Review: Magical Realism of Daniel Catan's FLORENCIA EN EL AMAZONAS Spellbinds Audience in Met Debut

Lush Mary Zimmerman Production, Designed by Riccardo Hernandez, Headlines Ailyn Perez and First-Rate Cast

By: Nov. 18, 2023
Review: Magical Realism of Daniel Catan's FLORENCIA EN EL AMAZONAS Spellbinds Audience in Met Debut

Just as the Met’s debut of Mexican composer Daniel Catan’s FLORENCIA EN EL AMAZONAS (FLORENCE IN THE AMAZON) began the other day, a member of the audience yelled out “Viva la ópera en español!” (“Long live opera in Spanish!”). And that was before a single note of the composer’s lyric, highly accessible and heavy-on-the-Puccini score was played.

In searching for new audiences, it’s no secret that the Met has left some of its old-timers behind, scratching their heads, with works like DEAD MAN WALKING and X. So it must have been a relief when Catan’s FLORENCIA—the company’s first full-length opera in Spanish, with its libretto by Marcela Fuentes-Berain—began on a TURANDOT-ish note. The story goes on to incorporate magical realism—Fuentes-Berain studied with Gabriel Garcia Marquez, the “king” of magical realismpainting a view of the world that adds fantastic elements obscuring the lines between what exists and what doesn’t.

The production by theatre professional Mary Zimmerman was for me her most successful at the Met, capturing the Amazon Basin and the strangers making their way to the opera house in the middle of the jungle for various reasons. The setting by Riccardo Hernandez with projections by S. Katy Tucker and lighting by T.J. Gerckens was lush and the magical figures—dancers, choreographed by Alex Sanchez, and costumed by Ana Kuzmanic as fish and floating flora, puppeteers as monkeys and alligators—were, indeed, fascinating.

Yet, I wish I could say that it worked better for me as a whole. True, the score was easy on the ear, but didn’t really go anywhere, though it had some lovely stops along the way, thanks to the best efforts of conductor Yannick Nezet-Seguin and the Met Orchestra. The Met’s chorus, under Donald Palumbo, had its grand moments as well.

And, alas, as they say on Broadway, it has “book trouble”: The story, an original by the librettist, alludes to other tales that “skirt the border between drama and fantasy,” incorporating “a fluidity of time, place, emotion and even of identity.” Despite the fact that, ostensibly, it should be about the name of the title, Florencia (though she’s referred to by her surname, Grimaldi), she often fades into the background, especially since she’s supposed to go unrecognized even though she’s a major star. Nonetheless, the audience was along for the ride and appeared to have a good time.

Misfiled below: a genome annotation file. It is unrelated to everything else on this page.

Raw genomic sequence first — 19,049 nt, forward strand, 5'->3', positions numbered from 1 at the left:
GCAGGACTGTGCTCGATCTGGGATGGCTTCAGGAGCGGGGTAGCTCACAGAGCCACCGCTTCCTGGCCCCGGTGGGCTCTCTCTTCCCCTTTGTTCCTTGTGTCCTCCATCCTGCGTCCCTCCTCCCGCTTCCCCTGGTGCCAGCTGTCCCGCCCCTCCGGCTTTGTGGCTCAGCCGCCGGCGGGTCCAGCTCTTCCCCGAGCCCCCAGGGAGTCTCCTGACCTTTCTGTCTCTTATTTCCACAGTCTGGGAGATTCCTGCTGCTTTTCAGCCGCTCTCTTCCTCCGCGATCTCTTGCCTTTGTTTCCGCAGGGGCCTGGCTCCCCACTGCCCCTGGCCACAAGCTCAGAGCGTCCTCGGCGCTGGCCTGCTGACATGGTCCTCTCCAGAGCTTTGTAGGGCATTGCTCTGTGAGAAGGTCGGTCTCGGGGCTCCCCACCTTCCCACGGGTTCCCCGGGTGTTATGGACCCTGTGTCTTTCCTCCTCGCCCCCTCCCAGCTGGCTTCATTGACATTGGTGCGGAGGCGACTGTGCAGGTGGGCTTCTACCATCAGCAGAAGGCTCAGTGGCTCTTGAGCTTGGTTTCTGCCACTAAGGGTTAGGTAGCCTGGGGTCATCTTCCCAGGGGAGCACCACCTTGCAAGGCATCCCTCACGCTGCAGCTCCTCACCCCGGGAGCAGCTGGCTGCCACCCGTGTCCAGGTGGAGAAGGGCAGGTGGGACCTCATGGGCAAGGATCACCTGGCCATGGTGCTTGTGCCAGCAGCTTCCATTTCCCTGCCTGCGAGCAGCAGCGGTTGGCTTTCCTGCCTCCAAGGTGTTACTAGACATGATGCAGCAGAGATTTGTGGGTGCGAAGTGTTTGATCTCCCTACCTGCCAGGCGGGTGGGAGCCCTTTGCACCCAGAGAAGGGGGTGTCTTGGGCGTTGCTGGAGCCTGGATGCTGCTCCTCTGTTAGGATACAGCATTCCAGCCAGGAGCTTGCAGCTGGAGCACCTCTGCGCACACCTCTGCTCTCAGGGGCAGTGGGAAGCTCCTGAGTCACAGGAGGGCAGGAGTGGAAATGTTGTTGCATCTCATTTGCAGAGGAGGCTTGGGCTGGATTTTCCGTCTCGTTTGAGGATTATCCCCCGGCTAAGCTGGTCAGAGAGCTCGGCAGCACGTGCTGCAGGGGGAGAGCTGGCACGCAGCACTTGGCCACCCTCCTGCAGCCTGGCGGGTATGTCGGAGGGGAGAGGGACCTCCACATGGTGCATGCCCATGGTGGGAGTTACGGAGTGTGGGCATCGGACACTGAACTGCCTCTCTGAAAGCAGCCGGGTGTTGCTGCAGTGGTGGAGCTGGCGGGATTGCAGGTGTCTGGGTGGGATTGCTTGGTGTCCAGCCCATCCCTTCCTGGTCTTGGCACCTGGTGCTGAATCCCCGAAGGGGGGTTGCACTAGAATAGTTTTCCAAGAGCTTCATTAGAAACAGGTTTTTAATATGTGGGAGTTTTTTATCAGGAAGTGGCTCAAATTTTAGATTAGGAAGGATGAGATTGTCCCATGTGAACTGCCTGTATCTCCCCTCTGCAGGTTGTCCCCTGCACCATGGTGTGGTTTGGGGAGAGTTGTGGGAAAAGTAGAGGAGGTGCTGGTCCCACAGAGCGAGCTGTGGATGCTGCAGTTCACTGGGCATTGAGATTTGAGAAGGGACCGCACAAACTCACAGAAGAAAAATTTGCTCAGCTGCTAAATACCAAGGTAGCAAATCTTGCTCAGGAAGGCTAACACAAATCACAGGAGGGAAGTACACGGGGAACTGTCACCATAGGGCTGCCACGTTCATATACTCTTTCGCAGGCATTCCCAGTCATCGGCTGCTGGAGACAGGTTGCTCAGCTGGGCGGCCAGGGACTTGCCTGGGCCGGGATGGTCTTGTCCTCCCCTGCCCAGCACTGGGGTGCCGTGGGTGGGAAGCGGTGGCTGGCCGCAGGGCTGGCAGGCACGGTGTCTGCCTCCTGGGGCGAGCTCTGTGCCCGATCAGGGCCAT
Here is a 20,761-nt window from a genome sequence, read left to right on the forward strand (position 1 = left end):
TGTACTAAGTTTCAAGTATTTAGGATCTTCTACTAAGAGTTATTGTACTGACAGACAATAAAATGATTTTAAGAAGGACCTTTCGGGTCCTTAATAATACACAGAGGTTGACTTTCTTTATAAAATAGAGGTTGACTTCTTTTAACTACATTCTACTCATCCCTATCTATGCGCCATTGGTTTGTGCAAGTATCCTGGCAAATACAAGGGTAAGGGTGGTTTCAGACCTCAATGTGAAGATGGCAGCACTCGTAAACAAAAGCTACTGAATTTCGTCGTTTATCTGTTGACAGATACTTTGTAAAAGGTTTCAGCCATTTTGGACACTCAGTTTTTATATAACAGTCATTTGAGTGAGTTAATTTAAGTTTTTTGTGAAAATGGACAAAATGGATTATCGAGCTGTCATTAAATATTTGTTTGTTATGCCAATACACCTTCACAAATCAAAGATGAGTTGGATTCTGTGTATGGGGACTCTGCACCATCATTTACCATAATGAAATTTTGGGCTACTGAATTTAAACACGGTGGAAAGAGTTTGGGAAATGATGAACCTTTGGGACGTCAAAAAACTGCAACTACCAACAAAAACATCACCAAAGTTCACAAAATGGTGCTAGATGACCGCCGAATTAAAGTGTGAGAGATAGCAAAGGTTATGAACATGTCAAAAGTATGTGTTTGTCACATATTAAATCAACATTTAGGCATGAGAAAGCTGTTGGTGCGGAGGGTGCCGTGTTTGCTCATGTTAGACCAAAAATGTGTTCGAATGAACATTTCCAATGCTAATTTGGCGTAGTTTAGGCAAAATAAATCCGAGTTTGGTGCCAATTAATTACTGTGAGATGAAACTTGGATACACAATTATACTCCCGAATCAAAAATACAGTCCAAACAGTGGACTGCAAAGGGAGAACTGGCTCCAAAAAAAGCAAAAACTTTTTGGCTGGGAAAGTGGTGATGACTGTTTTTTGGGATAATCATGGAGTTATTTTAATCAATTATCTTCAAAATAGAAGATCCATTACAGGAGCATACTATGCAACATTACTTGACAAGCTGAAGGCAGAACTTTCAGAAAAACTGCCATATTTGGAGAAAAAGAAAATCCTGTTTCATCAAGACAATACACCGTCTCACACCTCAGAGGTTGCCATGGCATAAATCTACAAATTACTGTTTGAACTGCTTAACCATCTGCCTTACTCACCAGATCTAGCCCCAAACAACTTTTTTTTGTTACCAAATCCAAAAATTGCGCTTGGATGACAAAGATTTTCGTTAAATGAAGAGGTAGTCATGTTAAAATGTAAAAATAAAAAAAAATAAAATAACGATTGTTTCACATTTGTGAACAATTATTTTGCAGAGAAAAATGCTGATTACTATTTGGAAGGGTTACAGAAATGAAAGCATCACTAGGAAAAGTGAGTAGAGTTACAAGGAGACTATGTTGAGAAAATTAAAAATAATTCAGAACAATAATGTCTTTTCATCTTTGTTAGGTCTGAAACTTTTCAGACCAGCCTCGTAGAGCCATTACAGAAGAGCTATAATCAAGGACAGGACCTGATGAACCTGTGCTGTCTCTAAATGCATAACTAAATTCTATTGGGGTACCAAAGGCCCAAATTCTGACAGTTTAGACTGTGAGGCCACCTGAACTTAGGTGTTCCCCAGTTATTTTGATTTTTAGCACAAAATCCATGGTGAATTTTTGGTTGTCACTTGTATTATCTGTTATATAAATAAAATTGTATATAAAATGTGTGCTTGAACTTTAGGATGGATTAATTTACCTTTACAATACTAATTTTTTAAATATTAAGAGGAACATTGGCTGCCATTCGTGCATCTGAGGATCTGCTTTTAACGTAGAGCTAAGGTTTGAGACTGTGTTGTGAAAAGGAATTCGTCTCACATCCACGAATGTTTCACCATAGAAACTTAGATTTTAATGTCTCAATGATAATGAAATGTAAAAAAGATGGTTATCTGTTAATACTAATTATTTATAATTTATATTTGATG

As the opera diva supposedly on her way to perform at the opera in the jungle, Manaus, Florencia is really looking for her lost love, a butterfly hunter named Cristobal, whom we never meet. Soprano Ailyn Perez, in the title role, often sounded potent and carried off the glamor as well as the magical realism part (especially the devastatingly beautiful ending, with her transmogrification into a butterfly), but it took her a while to warm up to it.

The focus was divided between two other couples, with the budding romance of a journalist Rosalba (wonderful mezzo Gabriella Reyes) and the ship-captain’s nephew, Arcadio (the soaring tenor Mario Chang) narrowly outpacing the bickering older couple Paula (the excellent mezzo Nancy Fabiola Herrera) and her husband Alvaro (the fine baritone Michael Chiodi) for center stage. Bass-baritone David Pittsinger, a last-minute substitute as the captain, stepped in without a hitch.

The virile baritone, Mattia Olivieri, made an attention-getting debut as Riolobo, a mystical character assuming many forms and roles.

FLORENCIA EN EL AMAZONAS will be performed at the Met through December 14, including the Saturday matinee on December 9 that will be shown worldwide in the Met’s Live in HD series. For more information, see the Met’s website.

Ailyn Perez as Florencia

Photo: Ken Howard/Met Opera